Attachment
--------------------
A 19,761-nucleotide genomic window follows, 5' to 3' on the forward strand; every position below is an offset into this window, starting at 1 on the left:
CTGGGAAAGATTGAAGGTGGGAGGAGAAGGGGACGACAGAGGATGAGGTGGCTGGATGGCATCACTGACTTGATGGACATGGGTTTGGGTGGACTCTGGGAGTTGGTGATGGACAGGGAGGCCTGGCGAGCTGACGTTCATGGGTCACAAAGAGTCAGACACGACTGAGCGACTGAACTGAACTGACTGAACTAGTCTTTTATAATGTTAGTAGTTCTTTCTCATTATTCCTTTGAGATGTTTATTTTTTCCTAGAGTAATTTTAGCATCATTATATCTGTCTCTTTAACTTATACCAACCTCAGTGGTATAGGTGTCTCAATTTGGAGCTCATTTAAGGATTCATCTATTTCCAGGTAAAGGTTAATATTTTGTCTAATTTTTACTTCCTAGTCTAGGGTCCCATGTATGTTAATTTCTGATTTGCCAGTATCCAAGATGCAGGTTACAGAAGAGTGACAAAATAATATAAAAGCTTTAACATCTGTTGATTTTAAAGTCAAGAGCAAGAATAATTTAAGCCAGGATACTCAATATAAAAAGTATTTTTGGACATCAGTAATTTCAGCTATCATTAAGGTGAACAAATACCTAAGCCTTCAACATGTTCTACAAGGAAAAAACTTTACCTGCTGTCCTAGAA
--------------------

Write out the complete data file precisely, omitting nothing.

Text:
A 19,761-nucleotide genomic window follows, 5' to 3' on the forward strand; every position below is an offset into this window, starting at 1 on the left:
CTGGGAAAGATTGAAGGTGGGAGGAGAAGGGGACGACAGAGGATGAGGTGGCTGGATGGCATCACTGACTTGATGGACATGGGTTTGGGTGGACTCTGGGAGTTGGTGATGGACAGGGAGGCCTGGCGAGCTGACGTTCATGGGTCACAAAGAGTCAGACACGACTGAGCGACTGAACTGAACTGACTGAACTAGTCTTTTATAATGTTAGTAGTTCTTTCTCATTATTCCTTTGAGATGTTTATTTTTTCCTAGAGTAATTTTAGCATCATTATATCTGTCTCTTTAACTTATACCAACCTCAGTGGTATAGGTGTCTCAATTTGGAGCTCATTTAAGGATTCATCTATTTCCAGGTAAAGGTTAATATTTTGTCTAATTTTTACTTCCTAGTCTAGGGTCCCATGTATGTTAATTTCTGATTTGCCAGTATCCAAGATGCAGGTTACAGAAGAGTGACAAAATAATATAAAAGCTTTAACATCTGTTGATTTTAAAGTCAAGAGCAAGAATAATTTAAGCCAGGATACTCAATATAAAAAGTATTTTTGGACATCAGTAATTTCAGCTATCATTAAGGTGAACAAATACCTAAGCCTTCAACATGTTCTACAAGGAAAAAACTTTACCTGCTGTCCTAGAA